How about renovating the guest room or spare room? They often become the dumping ground for rubbish, a ‘black hole’ that draws things to it that cannot escape.
- If you are comfortable about changing the guest room/spare room but not about changing your loved one’s bedroom or moving your spouse’s belongings, starting with the guess room/spare room can achieve the shift you need and get you living in the present moment not the past.
- Add shelves with books by interesting people and mentors and on topics of family members’ creative interests. Display photographs and brochures of places you wish to travel and post cards from friends. Sports trophies and framed certificates all create an active room, and that is okay as guest rooms need not have the same quiet yin feel as permanent bedrooms. Guests will go home eventually. Trundle beds or sofa beds take up less floor space and changing the bedcovers to look more like a sitting room will help the room to become a multi-function area.
This is an opportunity to review the floor plan or layout of furniture. Selling and buying larger pieces of furniture on eBay and at garage sales is an easy way to re-arrange the furniture to suit the people living at home now.
- If you feel comfortable about doing so, consider selling and replacing your dining table and chairs. This stops the pattern of waiting for the person who died to sit at the table for dinner.
- By purchasing a round or square table, everyone can sit in a different position at the table.
- Alter the pre-breakfast routine, for example by having a drink of water on rising and stretching for ten minutes before continuing with your day.
- Use new table linen, place mats, coffee mugs, and plates to mark the change in your life. This avoids triggers like making a coffee on waking in your loved one’s ‘special’ mug.
- If you decide to keep some kitchen items that may have been a gift, either put them on display in a cabinet, or just enjoy using them.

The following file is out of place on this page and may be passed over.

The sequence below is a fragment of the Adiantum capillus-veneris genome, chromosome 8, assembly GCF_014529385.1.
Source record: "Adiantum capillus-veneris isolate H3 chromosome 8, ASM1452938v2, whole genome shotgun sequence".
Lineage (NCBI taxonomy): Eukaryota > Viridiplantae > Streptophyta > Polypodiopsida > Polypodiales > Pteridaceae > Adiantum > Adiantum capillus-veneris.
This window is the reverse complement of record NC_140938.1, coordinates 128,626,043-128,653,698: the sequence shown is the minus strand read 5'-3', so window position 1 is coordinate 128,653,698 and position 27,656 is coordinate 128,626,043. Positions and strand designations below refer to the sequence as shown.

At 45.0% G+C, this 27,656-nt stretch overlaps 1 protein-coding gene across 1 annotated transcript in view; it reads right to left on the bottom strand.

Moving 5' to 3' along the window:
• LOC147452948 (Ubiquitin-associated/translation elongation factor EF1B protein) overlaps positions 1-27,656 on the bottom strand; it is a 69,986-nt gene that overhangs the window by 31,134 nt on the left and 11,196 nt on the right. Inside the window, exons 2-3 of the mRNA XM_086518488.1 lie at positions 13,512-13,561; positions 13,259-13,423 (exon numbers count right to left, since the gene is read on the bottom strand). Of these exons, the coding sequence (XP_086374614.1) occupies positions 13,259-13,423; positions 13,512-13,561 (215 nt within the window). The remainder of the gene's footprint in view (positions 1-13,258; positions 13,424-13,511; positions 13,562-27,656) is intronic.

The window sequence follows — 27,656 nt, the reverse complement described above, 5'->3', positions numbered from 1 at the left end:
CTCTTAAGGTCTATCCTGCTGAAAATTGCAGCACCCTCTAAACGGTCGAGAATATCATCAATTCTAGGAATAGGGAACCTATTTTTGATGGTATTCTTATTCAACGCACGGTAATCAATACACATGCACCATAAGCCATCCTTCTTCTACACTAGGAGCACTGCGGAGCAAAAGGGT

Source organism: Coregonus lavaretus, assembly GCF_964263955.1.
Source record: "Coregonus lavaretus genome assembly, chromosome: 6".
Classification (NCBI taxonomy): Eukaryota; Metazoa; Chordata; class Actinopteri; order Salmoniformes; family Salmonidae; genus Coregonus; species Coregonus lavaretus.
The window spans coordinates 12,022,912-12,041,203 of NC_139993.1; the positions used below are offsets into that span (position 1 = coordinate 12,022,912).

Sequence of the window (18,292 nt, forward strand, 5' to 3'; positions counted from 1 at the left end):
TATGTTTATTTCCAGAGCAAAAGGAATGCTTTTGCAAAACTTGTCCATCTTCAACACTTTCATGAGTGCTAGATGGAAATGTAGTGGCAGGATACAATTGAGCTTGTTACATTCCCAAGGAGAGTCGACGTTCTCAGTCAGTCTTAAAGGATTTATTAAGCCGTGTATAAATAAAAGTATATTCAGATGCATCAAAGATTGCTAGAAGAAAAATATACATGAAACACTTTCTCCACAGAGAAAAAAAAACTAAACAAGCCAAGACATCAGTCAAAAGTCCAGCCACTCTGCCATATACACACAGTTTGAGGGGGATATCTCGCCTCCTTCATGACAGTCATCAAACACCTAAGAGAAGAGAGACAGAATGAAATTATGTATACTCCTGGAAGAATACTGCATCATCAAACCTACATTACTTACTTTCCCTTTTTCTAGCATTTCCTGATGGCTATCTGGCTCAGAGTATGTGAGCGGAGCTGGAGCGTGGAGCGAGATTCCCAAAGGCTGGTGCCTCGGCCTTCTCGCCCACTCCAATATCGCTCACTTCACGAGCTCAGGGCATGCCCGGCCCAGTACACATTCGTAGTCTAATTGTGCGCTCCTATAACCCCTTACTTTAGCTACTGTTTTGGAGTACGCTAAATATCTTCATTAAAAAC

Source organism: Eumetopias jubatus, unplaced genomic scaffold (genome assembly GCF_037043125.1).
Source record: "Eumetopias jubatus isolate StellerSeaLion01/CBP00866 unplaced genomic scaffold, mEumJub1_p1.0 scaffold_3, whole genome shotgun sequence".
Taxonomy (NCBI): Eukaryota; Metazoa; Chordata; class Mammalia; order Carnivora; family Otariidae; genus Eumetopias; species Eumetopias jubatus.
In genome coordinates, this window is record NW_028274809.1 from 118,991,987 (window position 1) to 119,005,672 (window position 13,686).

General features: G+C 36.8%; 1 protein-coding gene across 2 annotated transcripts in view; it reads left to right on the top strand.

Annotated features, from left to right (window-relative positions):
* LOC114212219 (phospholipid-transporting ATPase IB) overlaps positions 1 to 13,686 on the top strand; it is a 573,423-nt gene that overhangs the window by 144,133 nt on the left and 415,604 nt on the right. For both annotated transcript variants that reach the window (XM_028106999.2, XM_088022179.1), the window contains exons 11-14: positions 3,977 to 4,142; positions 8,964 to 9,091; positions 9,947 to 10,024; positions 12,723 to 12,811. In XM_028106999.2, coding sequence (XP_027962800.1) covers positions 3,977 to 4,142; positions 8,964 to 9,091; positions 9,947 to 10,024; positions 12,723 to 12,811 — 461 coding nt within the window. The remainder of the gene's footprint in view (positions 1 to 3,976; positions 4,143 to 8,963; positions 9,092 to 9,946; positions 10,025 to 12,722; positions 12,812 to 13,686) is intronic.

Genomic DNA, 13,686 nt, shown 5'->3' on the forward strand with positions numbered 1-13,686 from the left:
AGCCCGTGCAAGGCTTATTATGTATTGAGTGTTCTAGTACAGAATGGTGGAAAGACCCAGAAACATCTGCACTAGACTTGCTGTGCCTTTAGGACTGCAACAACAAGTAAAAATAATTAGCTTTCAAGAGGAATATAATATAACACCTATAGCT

Gardens are a sanctuary, a wonderful place to sit and listen to the birds, insects and the wind rustling in the trees. Slow down and relax with a cup of tea or glass of wine.
- As part of your review, look at the garden or balcony and remove any dead plants and broken garden furniture.
- Take a stroll around the garden centre and buy a living plant to take home.
Colour influences a person’s perception of heat or cold and affects their level of agitation or calmness.
The timber tones of furniture, floor boards, the colour of fabrics and the view from the window all create the decorating scheme in each room. The aspect of the room will influence the temperature as the sun moves over the dwelling and the intensity of the light changes. It is stimulating to change the ‘pace’ through the house with interesting textures and window treatments allowing filtered sunlight to highlight the shapes in the room.
Painting a room in an uplifting colour can be the cheapest way to give it a face lift. The same colour will appear different in accessories, furniture upholstery and curtain fabrics. Always have samples of all the materials before buying them as hues appear to change when placed in the room, depending on the light source, time of day, how much of the colour is in the room, and the tonal value (the degree of lightness or darkness) of the item next to it.
Make a decorator’s display board, buy large pieces of cardboard and place your samples together. Assemble three complete colour scheme options and imagine you are the decorator showing a client these sample boards.
Google ‘colour wheel’ to find information about monochromatic, contrasting and harmonious decorating schemes.
This is the end of the second installment from Belongings for the Open to Hope newsletter.
The next installment talks about the fight, flight or freeze response and how this affects people suffering profound grief. Many people decide to make a fresh start in another house, town or country. We talk about the choice to sell your home. We share a beautiful non-denominational house blessing for the home you live in now or when you move.
Blessings to you.